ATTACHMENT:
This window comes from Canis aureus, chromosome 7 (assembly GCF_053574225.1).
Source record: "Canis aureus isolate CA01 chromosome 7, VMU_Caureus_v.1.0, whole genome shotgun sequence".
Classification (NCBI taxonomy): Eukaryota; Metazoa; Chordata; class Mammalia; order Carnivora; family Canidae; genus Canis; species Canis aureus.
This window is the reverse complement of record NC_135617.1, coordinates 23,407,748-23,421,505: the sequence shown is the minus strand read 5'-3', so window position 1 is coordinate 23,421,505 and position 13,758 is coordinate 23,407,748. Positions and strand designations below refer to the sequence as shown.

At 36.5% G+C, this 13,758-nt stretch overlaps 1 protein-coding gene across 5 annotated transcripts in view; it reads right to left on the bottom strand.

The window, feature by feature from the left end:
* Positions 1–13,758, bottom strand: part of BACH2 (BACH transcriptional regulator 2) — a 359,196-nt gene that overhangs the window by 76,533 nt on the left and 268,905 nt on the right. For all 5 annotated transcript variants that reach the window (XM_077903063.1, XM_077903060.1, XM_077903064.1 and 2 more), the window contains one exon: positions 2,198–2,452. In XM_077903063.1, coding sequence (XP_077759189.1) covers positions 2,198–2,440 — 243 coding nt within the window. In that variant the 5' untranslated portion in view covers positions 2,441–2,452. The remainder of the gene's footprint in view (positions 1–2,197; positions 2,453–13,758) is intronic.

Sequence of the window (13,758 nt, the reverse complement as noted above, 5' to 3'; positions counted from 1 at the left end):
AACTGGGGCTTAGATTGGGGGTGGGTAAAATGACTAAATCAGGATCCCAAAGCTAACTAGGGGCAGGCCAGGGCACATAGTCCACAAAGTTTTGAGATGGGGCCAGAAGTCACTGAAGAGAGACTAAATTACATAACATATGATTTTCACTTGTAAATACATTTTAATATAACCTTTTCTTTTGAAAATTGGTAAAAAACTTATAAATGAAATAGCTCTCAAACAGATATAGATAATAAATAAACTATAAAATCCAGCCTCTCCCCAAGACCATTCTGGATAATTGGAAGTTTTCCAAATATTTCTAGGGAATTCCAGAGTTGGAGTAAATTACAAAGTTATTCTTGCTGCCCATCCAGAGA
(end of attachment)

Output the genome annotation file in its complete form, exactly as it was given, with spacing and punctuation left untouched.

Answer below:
This window comes from Canis aureus, chromosome 7 (assembly GCF_053574225.1).
Source record: "Canis aureus isolate CA01 chromosome 7, VMU_Caureus_v.1.0, whole genome shotgun sequence".
Classification (NCBI taxonomy): Eukaryota; Metazoa; Chordata; class Mammalia; order Carnivora; family Canidae; genus Canis; species Canis aureus.
This window is the reverse complement of record NC_135617.1, coordinates 23,407,748-23,421,505: the sequence shown is the minus strand read 5'-3', so window position 1 is coordinate 23,421,505 and position 13,758 is coordinate 23,407,748. Positions and strand designations below refer to the sequence as shown.

At 36.5% G+C, this 13,758-nt stretch overlaps 1 protein-coding gene across 5 annotated transcripts in view; it reads right to left on the bottom strand.

The window, feature by feature from the left end:
* Positions 1–13,758, bottom strand: part of BACH2 (BACH transcriptional regulator 2) — a 359,196-nt gene that overhangs the window by 76,533 nt on the left and 268,905 nt on the right. For all 5 annotated transcript variants that reach the window (XM_077903063.1, XM_077903060.1, XM_077903064.1 and 2 more), the window contains one exon: positions 2,198–2,452. In XM_077903063.1, coding sequence (XP_077759189.1) covers positions 2,198–2,440 — 243 coding nt within the window. In that variant the 5' untranslated portion in view covers positions 2,441–2,452. The remainder of the gene's footprint in view (positions 1–2,197; positions 2,453–13,758) is intronic.

Sequence of the window (13,758 nt, the reverse complement as noted above, 5' to 3'; positions counted from 1 at the left end):
AACTGGGGCTTAGATTGGGGGTGGGTAAAATGACTAAATCAGGATCCCAAAGCTAACTAGGGGCAGGCCAGGGCACATAGTCCACAAAGTTTTGAGATGGGGCCAGAAGTCACTGAAGAGAGACTAAATTACATAACATATGATTTTCACTTGTAAATACATTTTAATATAACCTTTTCTTTTGAAAATTGGTAAAAAACTTATAAATGAAATAGCTCTCAAACAGATATAGATAATAAATAAACTATAAAATCCAGCCTCTCCCCAAGACCATTCTGGATAATTGGAAGTTTTCCAAATATTTCTAGGGAATTCCAGAGTTGGAGTAAATTACAAAGTTATTCTTGCTGCCCATCCAGAGA